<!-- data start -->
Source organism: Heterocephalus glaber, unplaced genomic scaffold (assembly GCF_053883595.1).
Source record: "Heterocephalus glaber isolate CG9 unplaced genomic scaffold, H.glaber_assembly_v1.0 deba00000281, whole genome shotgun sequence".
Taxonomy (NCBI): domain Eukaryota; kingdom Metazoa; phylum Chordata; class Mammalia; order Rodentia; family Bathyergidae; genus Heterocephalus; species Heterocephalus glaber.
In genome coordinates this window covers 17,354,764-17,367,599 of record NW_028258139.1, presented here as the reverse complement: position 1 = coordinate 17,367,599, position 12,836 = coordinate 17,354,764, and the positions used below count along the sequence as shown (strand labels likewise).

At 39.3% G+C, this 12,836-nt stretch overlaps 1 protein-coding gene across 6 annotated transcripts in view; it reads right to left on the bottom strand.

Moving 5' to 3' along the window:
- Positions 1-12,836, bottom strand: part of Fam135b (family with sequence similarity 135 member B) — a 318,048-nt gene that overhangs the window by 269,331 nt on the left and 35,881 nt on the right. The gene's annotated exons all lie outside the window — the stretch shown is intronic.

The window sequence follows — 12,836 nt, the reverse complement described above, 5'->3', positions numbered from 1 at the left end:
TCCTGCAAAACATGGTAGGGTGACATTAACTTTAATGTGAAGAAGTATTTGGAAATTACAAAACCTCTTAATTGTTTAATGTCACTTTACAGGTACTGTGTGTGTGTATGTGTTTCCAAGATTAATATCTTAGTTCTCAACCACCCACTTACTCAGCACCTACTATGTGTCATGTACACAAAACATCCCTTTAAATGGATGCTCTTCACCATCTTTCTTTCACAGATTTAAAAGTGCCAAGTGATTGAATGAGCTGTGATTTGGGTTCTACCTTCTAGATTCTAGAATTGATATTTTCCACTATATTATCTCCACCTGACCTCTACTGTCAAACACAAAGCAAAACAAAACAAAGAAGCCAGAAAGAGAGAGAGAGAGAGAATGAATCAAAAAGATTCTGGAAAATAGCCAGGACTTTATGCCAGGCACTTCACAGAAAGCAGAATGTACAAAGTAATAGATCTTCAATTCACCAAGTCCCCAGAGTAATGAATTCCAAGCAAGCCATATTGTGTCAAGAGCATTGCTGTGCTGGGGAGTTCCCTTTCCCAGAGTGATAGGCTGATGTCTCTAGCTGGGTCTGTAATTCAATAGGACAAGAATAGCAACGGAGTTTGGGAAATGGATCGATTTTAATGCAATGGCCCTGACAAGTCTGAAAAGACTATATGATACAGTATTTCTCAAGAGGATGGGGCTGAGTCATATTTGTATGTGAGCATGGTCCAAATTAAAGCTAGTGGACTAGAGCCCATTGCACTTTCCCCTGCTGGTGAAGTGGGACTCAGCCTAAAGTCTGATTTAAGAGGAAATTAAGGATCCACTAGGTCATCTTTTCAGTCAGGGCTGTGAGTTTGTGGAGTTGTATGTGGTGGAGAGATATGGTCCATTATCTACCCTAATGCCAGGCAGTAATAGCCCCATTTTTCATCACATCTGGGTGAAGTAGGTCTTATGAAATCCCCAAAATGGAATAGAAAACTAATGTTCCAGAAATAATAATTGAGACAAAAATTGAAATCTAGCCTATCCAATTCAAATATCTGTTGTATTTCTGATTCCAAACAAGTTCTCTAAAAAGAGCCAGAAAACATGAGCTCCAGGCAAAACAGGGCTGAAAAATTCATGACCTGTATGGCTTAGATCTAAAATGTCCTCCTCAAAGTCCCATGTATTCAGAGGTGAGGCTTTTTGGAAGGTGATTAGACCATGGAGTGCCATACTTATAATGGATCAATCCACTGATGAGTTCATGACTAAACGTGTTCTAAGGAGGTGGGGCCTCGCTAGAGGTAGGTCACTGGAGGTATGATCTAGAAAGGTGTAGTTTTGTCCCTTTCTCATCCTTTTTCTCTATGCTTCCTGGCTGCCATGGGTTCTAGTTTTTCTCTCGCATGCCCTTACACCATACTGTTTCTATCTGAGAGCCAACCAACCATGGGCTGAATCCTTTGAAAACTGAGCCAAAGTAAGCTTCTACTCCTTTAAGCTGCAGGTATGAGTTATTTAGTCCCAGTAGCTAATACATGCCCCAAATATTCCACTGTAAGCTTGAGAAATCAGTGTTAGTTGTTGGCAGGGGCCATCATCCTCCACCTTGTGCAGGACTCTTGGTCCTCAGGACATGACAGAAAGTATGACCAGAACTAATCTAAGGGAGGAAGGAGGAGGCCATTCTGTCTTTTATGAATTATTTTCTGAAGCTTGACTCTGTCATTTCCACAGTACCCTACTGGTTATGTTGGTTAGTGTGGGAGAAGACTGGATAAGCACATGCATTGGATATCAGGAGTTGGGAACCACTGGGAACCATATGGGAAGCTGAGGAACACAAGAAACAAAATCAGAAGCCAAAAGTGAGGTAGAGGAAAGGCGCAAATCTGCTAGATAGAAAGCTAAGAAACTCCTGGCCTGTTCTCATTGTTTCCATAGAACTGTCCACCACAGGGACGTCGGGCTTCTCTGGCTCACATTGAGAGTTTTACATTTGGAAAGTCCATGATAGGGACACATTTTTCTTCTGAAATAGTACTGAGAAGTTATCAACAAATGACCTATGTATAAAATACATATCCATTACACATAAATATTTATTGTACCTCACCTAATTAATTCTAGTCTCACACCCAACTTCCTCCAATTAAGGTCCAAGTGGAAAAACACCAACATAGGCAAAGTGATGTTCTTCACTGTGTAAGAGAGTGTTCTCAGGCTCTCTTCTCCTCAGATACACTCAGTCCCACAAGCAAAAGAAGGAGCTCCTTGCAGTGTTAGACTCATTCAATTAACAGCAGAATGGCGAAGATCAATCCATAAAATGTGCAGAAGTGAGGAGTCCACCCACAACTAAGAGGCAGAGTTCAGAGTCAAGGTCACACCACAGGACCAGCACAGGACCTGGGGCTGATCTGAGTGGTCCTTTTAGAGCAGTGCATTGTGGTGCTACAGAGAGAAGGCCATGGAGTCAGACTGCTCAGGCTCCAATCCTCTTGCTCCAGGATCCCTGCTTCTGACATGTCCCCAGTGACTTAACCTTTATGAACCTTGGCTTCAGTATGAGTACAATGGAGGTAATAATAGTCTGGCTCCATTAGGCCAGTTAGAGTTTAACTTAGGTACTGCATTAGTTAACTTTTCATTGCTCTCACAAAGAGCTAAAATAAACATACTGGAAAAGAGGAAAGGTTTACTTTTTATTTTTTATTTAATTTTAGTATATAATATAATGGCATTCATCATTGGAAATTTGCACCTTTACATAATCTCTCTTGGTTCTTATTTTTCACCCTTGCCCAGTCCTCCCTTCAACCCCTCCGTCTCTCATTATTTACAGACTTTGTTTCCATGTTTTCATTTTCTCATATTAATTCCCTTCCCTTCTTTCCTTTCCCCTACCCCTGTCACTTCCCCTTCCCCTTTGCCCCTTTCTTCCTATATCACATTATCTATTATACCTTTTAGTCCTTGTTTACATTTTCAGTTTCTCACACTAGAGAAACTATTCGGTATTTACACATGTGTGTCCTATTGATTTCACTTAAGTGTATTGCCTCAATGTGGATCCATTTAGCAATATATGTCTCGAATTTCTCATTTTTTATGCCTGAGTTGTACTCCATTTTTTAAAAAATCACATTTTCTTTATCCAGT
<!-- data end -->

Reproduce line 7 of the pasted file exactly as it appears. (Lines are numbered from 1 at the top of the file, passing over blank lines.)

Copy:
- Positions 1-12,836, bottom strand: part of Fam135b (family with sequence similarity 135 member B) — a 318,048-nt gene that overhangs the window by 269,331 nt on the left and 35,881 nt on the right. The gene's annotated exons all lie outside the window — the stretch shown is intronic.